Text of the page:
Yael Bartana’s films, installations and photographs explore the imagery of identity and the politics of memory. Her starting point is the national consciousness propagated by her native country, Israel. Central to the work are ceremonies, public rituals and social diversions that are intended to reaffirm the collective identity of the nation state.
In her Israeli projects, Bartana dealt with the impact of war, military rituals and a sense of threat on every-day life. Between 2006 and 2011, she has been working in Poland, creating the trilogy 'And Europe Will Be Stunned', a project on the history of Polish-Jewish relations and its influence on the contemporary Polish identity. The trilogy represented Poland in the 54th International Art Exhibition in Venice (2011).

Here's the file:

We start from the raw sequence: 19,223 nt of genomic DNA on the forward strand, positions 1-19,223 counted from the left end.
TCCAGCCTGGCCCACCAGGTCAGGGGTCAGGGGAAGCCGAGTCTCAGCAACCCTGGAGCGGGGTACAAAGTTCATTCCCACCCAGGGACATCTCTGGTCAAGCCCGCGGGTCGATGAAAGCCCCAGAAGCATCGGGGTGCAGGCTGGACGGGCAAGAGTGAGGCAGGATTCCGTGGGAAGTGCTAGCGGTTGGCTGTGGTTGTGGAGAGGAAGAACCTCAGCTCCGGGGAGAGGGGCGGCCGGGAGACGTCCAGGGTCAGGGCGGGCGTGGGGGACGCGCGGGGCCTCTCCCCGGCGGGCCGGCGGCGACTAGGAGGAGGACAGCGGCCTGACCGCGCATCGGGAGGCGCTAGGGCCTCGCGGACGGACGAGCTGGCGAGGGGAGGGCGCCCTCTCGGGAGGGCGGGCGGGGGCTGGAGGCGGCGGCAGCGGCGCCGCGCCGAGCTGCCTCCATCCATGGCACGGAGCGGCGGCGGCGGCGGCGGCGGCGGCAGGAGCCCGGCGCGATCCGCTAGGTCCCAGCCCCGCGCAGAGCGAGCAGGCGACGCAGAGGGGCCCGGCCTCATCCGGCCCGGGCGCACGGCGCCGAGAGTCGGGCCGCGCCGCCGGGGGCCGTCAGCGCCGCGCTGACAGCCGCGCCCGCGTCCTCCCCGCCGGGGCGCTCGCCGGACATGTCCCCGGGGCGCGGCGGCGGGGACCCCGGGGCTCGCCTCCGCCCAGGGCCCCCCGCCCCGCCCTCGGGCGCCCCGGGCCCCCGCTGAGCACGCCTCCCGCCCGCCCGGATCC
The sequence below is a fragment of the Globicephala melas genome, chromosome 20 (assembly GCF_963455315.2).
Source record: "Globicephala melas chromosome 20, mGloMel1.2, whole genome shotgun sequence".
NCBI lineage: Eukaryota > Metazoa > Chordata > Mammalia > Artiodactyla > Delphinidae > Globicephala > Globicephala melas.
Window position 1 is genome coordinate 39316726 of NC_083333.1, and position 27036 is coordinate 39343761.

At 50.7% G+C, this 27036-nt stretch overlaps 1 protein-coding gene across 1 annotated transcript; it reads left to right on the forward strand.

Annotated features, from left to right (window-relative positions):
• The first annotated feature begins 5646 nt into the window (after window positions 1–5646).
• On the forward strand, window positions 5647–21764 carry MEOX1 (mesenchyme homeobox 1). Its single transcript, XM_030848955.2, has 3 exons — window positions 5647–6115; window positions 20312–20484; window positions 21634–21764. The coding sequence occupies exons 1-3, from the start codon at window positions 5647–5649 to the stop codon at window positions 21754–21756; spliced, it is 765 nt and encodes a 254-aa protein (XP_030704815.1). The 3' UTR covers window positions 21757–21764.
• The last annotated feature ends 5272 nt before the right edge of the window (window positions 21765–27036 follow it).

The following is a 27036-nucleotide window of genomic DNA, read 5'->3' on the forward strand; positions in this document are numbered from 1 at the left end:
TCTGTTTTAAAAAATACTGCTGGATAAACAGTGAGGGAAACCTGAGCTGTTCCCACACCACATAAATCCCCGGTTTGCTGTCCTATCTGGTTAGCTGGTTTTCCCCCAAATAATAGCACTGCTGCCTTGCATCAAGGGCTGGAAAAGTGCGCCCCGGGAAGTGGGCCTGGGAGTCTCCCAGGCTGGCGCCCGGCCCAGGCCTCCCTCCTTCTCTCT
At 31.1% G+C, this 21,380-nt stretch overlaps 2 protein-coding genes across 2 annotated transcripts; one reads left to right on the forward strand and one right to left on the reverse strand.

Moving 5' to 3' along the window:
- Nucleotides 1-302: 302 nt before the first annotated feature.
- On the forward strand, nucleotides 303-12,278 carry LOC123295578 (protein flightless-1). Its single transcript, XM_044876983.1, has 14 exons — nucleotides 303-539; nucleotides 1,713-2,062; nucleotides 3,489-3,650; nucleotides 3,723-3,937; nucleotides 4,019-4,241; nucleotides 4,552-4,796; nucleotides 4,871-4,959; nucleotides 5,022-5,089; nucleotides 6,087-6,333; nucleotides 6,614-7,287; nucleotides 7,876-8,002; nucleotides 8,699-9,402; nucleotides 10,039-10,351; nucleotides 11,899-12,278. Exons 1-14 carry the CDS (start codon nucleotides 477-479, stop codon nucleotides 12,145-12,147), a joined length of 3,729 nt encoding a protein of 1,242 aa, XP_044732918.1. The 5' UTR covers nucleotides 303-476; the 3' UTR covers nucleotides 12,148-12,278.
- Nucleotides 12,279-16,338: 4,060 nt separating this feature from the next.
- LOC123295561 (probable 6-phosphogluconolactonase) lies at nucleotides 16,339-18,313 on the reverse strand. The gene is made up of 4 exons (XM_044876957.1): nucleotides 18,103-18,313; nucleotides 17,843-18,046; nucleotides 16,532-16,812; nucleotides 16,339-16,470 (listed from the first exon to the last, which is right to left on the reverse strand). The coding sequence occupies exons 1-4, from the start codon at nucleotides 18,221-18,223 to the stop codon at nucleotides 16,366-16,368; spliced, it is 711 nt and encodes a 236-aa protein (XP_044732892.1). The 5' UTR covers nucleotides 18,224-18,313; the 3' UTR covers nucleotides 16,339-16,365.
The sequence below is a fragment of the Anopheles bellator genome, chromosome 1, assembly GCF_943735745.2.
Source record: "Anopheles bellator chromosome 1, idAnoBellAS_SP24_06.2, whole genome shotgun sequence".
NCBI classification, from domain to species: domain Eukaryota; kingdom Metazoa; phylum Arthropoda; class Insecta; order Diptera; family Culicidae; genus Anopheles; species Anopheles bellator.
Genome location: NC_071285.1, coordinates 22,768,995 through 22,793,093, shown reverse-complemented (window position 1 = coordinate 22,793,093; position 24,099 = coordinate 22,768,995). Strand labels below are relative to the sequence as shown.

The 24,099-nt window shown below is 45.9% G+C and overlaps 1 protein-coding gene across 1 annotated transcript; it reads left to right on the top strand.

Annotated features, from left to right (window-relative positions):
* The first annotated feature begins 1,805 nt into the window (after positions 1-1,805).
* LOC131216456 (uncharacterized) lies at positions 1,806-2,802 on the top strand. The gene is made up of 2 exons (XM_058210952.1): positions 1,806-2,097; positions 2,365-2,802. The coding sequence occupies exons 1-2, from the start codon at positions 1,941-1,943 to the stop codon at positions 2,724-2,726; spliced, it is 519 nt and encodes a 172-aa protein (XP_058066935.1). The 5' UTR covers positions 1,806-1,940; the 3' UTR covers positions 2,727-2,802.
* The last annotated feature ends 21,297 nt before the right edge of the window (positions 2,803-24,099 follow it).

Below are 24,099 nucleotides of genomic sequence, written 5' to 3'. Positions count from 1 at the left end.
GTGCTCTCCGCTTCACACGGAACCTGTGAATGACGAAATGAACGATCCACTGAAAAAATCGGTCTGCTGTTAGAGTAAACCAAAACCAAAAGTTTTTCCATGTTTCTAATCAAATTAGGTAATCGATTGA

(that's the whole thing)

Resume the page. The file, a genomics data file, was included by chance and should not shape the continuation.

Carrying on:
In recent years Bartana has been experimenting with different mediums and expanding her body of work, presenting projects such as 'Inferno' (2013), a “pre-enactment” of the destruction of the Third Temple in São Paulo, 'True Finn' (2014), that questions the national Finnish identity, 'Simone The Hermetic', a site-based sound installation which takes place in future Jerusalem, and 'Tashlikh' (cast off), a visual meditation that gathers personal objects linked to horrors of the past and the present. Her latest work, 'What If Women Ruled the World' is an experimental performance which combines fictional settings and real life participants, setting up a particular forum for action while exploring possible alternatives to a world dominated by men.